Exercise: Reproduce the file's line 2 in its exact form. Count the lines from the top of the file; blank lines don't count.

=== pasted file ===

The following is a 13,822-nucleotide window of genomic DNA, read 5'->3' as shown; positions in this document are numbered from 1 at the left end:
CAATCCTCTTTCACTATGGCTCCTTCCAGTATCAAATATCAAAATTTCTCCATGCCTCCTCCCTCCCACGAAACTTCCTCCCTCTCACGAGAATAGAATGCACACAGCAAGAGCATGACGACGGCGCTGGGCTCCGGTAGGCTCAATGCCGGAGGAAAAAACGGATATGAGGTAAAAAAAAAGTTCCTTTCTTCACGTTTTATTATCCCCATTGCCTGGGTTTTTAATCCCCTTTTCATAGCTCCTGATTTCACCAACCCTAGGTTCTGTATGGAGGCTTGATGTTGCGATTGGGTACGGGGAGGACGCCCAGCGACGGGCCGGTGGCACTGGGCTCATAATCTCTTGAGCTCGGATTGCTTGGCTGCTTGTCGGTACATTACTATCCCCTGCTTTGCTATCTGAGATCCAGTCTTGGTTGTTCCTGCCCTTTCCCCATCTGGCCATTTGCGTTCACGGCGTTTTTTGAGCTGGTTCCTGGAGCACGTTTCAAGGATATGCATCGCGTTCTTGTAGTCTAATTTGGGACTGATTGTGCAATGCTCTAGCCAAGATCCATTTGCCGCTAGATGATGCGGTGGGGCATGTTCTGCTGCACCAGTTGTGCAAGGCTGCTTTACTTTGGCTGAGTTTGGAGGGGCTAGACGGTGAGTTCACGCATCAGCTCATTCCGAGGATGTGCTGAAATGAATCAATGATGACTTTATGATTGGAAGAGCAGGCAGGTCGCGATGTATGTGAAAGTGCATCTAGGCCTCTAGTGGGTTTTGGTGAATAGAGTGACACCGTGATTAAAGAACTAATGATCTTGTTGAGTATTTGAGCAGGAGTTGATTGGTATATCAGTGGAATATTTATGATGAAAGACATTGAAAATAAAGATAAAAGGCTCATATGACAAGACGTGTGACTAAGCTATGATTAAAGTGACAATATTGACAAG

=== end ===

CAATCCTCTTTCACTATGGCTCCTTCCAGTATCAAATATCAAAATTTCTCCATGCCTCCTCCCTCCCACGAAACTTCCTCCCTCTCACGAGAATAGAATGCACACAGCAAGAGCATGACGACGGCGCTGGGCTCCGGTAGGCTCAATGCCGGAGGAAAAAACGGATATGAGGTAAAAAAAAAGTTCCTTTCTTCACGTTTTATTATCCCCATTGCCTGGGTTTTTAATCCCCTTTTCATAGCTCCTGATTTCACCAACCCTAGGTTCTGTATGGAGGCTTGATGTTGCGATTGGGTACGGGGAGGACGCCCAGCGACGGGCCGGTGGCACTGGGCTCATAATCTCTTGAGCTCGGATTGCTTGGCTGCTTGTCGGTACATTACTATCCCCTGCTTTGCTATCTGAGATCCAGTCTTGGTTGTTCCTGCCCTTTCCCCATCTGGCCATTTGCGTTCACGGCGTTTTTTGAGCTGGTTCCTGGAGCACGTTTCAAGGATATGCATCGCGTTCTTGTAGTCTAATTTGGGACTGATTGTGCAATGCTCTAGCCAAGATCCATTTGCCGCTAGATGATGCGGTGGGGCATGTTCTGCTGCACCAGTTGTGCAAGGCTGCTTTACTTTGGCTGAGTTTGGAGGGGCTAGACGGTGAGTTCACGCATCAGCTCATTCCGAGGATGTGCTGAAATGAATCAATGATGACTTTATGATTGGAAGAGCAGGCAGGTCGCGATGTATGTGAAAGTGCATCTAGGCCTCTAGTGGGTTTTGGTGAATAGAGTGACACCGTGATTAAAGAACTAATGATCTTGTTGAGTATTTGAGCAGGAGTTGATTGGTATATCAGTGGAATATTTATGATGAAAGACATTGAAAATAAAGATAAAAGGCTCATATGACAAGACGTGTGACTAAGCTATGATTAAAGTGACAATATTGACAAG